Mosaic virus hits NT pumpkins

12 Nov, 2014 06:30 AM
Properties in quarantine areas will not be able to plant or sell any of the virus’ host plants

THE Northern Territory Department of Primary Industry and Fisheries has confirmed cucumber green mottle mosaic virus (CGMMV) has been detected in a pumpkin crop in the Northern Territory.

The department made the announcement as Katherine watermelon producers impacted by the highly contagious virus continued to destroy their crops.

An additional quarantine area has been declared in Marrakai following the detection of the infected pumpkin crop.

Properties in declared quarantine areas will not be able to move, sell or plant any of the virus’ declared host plants, which include watermelons, cucumbers and squash.

To date CGMMV has not been detected in Queensland.

Queensland, along with other states, is currently preparing to undertake a specific, nationally consistent, surveillance program for CGMMV.

Biosecurity Queensland has asked growers to check their melon crops and report any signs of the virus.

A Biosecurity Queensland spokesperson said they had been looking for the virus and responding to reports of suspect symptoms through its normal surveillance, market access and diagnostic programs.

“Trace-back investigations between Queensland businesses and the detections of CGMMV in the Northern Territory are ongoing,” the spokesperson said.

Growers are strongly encouraged to implement good farm biosecurity practices, such as those described in the Melon Industry and Nursery and Garden Industry Biosecurity Plans or the Nursery and Garden Industry Farm Biosecurity Manual.

CGMMV can produce mottling or mosaic symptoms on leaves, similar to those caused by other endemic potyviruses such as Watermelon mosaic virus, Papaya ringspot virus (strain P) and Zucchini yellow mosaic virus.

CGMMV can result in the malformation, internal rotting, or discoloration of fruit, resulting in unsaleable produce.

CGMMV is easily transmitted through plant material; by infected sap on equipment, vehicles or people; in seed or pollen; and possibly water.

ABC Radio recently reported a Queensland nursery had been linked to the virus, however Biosecurity Queensland would not confirm specific details.

The Federal Department of Agriculture has promised strengthened biosecurity measures for imported cucurbit seeds will include testing for CGMMV, while the importation of plant genetic materials and nursery stocks will also be suspended until further notice.

Minister for Agriculture Barnaby Joyce said that the new measures follow-on from the multi-government response to combat the virus in the Northern Territory.

“Under the new arrangements, only seeds that have been tested and found free of the virus will be allowed entry into Australia,” Mr Joyce said.

“My department is working closely with industry to ensure the new measures will minimise disruption to trade and crop production, while providing a high level of protection for Australian producers.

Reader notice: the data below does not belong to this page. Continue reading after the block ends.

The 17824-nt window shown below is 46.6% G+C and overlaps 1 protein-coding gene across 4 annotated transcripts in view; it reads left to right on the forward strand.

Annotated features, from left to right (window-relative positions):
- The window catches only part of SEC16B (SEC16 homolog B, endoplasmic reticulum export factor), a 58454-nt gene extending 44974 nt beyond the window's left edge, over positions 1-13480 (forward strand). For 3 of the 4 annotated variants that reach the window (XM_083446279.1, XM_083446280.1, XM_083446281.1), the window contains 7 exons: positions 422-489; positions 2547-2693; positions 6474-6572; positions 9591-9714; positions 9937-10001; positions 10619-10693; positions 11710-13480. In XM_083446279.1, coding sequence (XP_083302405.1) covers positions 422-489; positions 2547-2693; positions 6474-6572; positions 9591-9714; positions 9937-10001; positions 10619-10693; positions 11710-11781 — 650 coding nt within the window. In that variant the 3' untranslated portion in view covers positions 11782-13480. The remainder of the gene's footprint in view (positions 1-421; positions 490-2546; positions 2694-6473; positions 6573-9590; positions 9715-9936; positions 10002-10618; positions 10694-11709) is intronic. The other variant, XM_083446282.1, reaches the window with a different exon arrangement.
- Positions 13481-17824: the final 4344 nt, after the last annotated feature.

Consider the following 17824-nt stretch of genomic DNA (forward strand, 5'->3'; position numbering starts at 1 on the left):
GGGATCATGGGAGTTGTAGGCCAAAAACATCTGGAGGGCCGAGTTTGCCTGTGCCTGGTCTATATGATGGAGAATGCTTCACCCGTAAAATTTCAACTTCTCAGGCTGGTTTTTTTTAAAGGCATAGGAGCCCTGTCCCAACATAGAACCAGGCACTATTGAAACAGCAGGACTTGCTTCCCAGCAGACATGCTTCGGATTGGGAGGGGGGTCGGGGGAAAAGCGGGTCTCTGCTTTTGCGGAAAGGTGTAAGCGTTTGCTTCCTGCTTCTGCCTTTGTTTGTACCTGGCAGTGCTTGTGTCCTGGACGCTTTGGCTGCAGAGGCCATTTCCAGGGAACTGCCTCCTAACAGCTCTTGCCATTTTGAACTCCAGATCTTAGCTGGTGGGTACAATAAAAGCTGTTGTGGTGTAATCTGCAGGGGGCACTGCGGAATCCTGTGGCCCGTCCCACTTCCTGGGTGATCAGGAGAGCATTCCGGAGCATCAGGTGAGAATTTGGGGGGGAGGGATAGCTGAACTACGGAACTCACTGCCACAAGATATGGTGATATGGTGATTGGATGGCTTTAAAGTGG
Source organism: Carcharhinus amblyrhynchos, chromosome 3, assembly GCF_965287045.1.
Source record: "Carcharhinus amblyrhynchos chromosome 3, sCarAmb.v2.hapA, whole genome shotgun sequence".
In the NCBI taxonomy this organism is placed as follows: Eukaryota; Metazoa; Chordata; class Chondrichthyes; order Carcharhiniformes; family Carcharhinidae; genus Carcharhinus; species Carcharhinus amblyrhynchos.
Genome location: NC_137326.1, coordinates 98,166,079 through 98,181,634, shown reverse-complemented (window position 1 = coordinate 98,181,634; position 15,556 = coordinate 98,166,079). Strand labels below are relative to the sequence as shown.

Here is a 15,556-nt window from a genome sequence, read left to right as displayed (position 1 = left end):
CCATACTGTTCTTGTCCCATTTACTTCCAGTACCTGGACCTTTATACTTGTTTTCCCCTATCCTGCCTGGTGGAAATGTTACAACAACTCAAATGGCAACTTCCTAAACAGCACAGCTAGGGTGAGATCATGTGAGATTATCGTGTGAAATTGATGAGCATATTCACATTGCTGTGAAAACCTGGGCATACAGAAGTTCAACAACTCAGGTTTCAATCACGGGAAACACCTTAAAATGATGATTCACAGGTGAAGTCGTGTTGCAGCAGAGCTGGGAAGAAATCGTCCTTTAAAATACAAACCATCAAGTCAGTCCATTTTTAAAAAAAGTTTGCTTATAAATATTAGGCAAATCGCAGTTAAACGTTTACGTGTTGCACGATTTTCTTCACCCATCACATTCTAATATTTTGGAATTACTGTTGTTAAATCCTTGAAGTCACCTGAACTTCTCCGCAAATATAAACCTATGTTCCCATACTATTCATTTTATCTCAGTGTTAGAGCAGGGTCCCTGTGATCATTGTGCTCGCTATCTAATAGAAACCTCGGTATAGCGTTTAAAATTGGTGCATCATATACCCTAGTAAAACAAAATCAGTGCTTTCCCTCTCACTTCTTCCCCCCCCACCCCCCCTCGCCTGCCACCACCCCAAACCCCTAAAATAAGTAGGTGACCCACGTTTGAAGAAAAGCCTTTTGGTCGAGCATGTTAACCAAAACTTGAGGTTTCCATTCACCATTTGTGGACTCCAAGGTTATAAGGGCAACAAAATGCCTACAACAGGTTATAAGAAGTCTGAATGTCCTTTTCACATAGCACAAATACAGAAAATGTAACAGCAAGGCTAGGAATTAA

“These are temporary measures and will be reviewed as new evidence comes to hand.

“I know this is an extremely challenging time for producers and their families, we are taking action to ensure impacts from the virus are minimised.”

Growcom CEO Alex Livingstone said the occurrence of the disease in the Northern Territory is concerning and needs to be managed in Queensland according to established response procedures to prevent the disease entering the state.

“The government needs to set up a committee of industry and government representatives urgently to manage the situation by ensuring good communication of biosecurity procedures to Queensland farms,” he said.

“Those who grow a range of cucurbits should note that apart from watermelon, the virus can infect cucumber, zucchini, melon, pumpkin, squash, bitter gourd and bottle gourd crops, and can survive for long periods on machinery and equipment surfaces.

“Unfortunately, the watermelon industry is not eligible for financial compensation because the Australian Melon Association is not a signatory to the Emergency Plant Pest Response Deed.

“I urge all growers to voluntarily introduce appropriate biosecurity measures on their farms. This particularly includes those growers who have melon-production areas both in the Northern Territory and Queensland.”

Vegetable group Ausveg has thrown its support behind the Federal response but says it will be monitoring the situation in an effort to minimise the impact on supply of seed to growers

Ausveg biosecurity coordinator Dr Jessica Lye said the group has been liaising with representatives of its state member NT Farmers Association, and is offering the services of dedicated biosecurity staff to provide advice.

“We are also eager to provide growers with as much information as possible about the incursion, and the new seed testing arrangements, with those wanting to know more asked to contact Ausveg on (03) 9882 0277,” Dr Lye said.


Ashley Walmsley

is the editor of Good Fruit and Vegetables.
Date: Newest first | Oldest first


14/11/2014 6:58:59 PM

This is a problem that can be solved, like the papaya virus problem in Hawaii. Growers and government, have some guts and embrace technological advance! Consider a GM solution! Hawaii did it successfully


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